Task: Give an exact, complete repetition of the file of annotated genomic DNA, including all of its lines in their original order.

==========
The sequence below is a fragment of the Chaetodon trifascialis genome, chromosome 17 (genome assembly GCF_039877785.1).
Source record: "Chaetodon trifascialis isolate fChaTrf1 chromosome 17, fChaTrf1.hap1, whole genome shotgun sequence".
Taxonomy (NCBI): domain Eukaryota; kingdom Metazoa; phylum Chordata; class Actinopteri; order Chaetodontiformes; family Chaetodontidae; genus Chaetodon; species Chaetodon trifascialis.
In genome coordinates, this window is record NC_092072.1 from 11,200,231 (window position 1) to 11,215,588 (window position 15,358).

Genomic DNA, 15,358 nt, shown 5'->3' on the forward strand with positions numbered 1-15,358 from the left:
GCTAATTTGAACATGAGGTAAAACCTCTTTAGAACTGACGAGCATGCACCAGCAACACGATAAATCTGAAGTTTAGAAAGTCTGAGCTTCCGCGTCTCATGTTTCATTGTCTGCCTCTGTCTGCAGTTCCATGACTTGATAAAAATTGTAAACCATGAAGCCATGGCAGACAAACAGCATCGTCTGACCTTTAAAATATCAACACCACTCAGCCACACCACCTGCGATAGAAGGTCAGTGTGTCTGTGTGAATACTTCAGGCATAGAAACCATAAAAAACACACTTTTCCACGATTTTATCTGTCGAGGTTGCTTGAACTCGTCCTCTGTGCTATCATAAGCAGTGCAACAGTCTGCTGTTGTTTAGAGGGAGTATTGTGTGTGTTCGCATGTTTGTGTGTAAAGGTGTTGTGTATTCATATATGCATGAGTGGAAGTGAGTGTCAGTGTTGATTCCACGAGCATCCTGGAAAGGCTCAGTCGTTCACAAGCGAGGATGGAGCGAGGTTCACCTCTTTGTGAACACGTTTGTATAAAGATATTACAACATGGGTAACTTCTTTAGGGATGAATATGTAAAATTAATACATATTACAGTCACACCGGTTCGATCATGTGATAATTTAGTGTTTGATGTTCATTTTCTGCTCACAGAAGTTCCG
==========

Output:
The sequence below is a fragment of the Chaetodon trifascialis genome, chromosome 17 (genome assembly GCF_039877785.1).
Source record: "Chaetodon trifascialis isolate fChaTrf1 chromosome 17, fChaTrf1.hap1, whole genome shotgun sequence".
Taxonomy (NCBI): domain Eukaryota; kingdom Metazoa; phylum Chordata; class Actinopteri; order Chaetodontiformes; family Chaetodontidae; genus Chaetodon; species Chaetodon trifascialis.
In genome coordinates, this window is record NC_092072.1 from 11,200,231 (window position 1) to 11,215,588 (window position 15,358).

Genomic DNA, 15,358 nt, shown 5'->3' on the forward strand with positions numbered 1-15,358 from the left:
GCTAATTTGAACATGAGGTAAAACCTCTTTAGAACTGACGAGCATGCACCAGCAACACGATAAATCTGAAGTTTAGAAAGTCTGAGCTTCCGCGTCTCATGTTTCATTGTCTGCCTCTGTCTGCAGTTCCATGACTTGATAAAAATTGTAAACCATGAAGCCATGGCAGACAAACAGCATCGTCTGACCTTTAAAATATCAACACCACTCAGCCACACCACCTGCGATAGAAGGTCAGTGTGTCTGTGTGAATACTTCAGGCATAGAAACCATAAAAAACACACTTTTCCACGATTTTATCTGTCGAGGTTGCTTGAACTCGTCCTCTGTGCTATCATAAGCAGTGCAACAGTCTGCTGTTGTTTAGAGGGAGTATTGTGTGTGTTCGCATGTTTGTGTGTAAAGGTGTTGTGTATTCATATATGCATGAGTGGAAGTGAGTGTCAGTGTTGATTCCACGAGCATCCTGGAAAGGCTCAGTCGTTCACAAGCGAGGATGGAGCGAGGTTCACCTCTTTGTGAACACGTTTGTATAAAGATATTACAACATGGGTAACTTCTTTAGGGATGAATATGTAAAATTAATACATATTACAGTCACACCGGTTCGATCATGTGATAATTTAGTGTTTGATGTTCATTTTCTGCTCACAGAAGTTCCG